Composers' Forum

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The main requirements towards producing interesting music in any genre!

We can argue for days, weeks or eternity about, good or bad genre of music. Personal taste seldom alters although taste can and does change with age and experience but imho, there are a couple of things truly critical when creating music as a listening experience regardless of genre.

1. Dynamic range (as wide a variation as possible).
2. Timbre (changing over time).
3. ?

What do you think? Have you listened to performances of others that you 'should' be using as reference when producing your own work?
It's not just about the form and theory as that necessitates the listener imagining the same sound you're hearing in your head. If you start with a score then put every mark in there needed to tell the performer be they human or software application exactly what your intentions are. I really do not enjoy telling anyone their piece sounds crap just to get the reply 'but this is only a rough guide and I hope to have real players use it'. No it isn't because you've published it for the world to listen. It is an example of your lack of skill.

Yes I know, I'm BAD but please give us all your thoughts.

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""There are no definitive histories," writes Elijah Wald, in this provocative reassessment of American popular music, "because the past keeps looking different as the present changes."

"As its blasphemous title suggests, How the Beatles Destroyed Rock 'n' Roll rejects the conventional pieties of mainstream jazz and rock history. Rather than concentrating on those traditionally favored styles, the book traces the evolution of popular music through developing tastes, trends and technologies--including the role of records, radio, jukeboxes and television --to give a fuller, more balanced account of the broad variety of music that captivated listeners over the course of the twentieth century. Wald revisits original sources--recordings, period articles, memoirs, and interviews--to highlight how music was actually heard and experienced over the years. And in a refreshing departure from more typical histories, he focuses on the world of working musicians and ordinary listeners rather than stars and specialists. He looks for example at the evolution of jazz as dance music, and rock 'n' roll through the eyes of the screaming, twisting teenage girls who made up the bulk of its early audience. Duke Ellington, Benny Goodman, Frank Sinatra, Elvis Presley, Chuck Berry, and the Beatles are all here, but Wald also discusses less familiar names like Paul Whiteman, Guy Lombardo, Mitch Miller, Jo Stafford, Frankie Avalon, and the Shirelles, who in some cases were far more popular than those bright stars we all know today, and who more accurately represent the mainstream of their times.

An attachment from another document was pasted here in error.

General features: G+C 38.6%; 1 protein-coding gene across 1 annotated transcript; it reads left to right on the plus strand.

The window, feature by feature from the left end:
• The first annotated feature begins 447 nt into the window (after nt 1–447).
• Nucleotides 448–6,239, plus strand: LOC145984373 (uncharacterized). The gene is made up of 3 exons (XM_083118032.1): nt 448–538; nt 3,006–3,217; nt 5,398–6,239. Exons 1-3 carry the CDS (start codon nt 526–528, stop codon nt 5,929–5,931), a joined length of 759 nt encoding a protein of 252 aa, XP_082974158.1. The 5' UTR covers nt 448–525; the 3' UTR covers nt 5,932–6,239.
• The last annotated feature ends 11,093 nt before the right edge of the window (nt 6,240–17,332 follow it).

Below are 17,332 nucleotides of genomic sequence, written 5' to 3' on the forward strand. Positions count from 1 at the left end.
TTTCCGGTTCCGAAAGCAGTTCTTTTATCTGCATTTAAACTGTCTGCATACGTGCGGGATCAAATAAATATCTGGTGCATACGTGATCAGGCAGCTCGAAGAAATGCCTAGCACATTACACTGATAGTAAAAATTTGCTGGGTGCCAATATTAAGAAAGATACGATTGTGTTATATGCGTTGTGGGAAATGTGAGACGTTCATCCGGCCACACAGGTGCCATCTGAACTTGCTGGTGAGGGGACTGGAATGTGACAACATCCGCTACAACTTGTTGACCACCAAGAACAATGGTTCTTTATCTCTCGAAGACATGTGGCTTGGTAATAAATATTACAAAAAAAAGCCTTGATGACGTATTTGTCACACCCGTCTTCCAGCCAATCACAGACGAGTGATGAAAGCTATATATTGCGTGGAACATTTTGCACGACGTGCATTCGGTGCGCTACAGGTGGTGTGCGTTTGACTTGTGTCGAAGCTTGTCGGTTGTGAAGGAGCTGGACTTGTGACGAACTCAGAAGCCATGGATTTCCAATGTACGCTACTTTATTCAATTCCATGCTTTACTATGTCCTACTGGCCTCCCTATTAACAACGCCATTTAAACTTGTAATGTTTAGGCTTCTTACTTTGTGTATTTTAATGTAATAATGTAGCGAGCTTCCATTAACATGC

Written with verve and style, How the Beatles Destroyed Rock 'n' Roll shakes up our staid notions of music history and helps us hear American popular music with new ears.

"parse-snips :>}"

You know, that's not bad.

"When are you going to grow up and realize that you aren't perfect either?"

Hard though it is to accept I've failed the Stancill Metric, I sincerely hope I never grow up. I hope I'm still giggling at the London underground station "Cockfosters" when I'm 90. Maybe you'll have written some more music by then.

https://www.amazon.com/How-Beatles-Destroyed-Rock-Roll/dp/019975697X

Yes, Mr. Elijah Wald says, (a reduction of course) that things became 'black' (music) and White (music)...

I say video killed the radio star, and before that, the radio/record star killed - having to go hear music live, or play it oneself, which most folks could to some degree......   

Of course (to me, anyway) the 70's represent a great confluence of influences… (It is just a general point he's making, and marking a certain turning point (1950's) of the fractioning of popular music into different camps, for different audiences..

Socrates Arvanitakis said:

Hi Gregorio.

Please give a link if you have, although I don’t believe the title for a moment… perhaps it should have been "How R & R could not follow, or could not be the same after Beatles".

To destroy a think is to kill its spirit, and though some very mediocre pop musicians of the 70s & 80s are a bit responsible, the main culprits (as always are politicians and the societies who vote for them) in the USA Reagan and in the UK Thatcher killed Rock n' Roll, imo, that is.



gregorio X said:

On a related note, a very interesting book of the popular hits of the last hundred years is "How the Beatles destroyed R&R"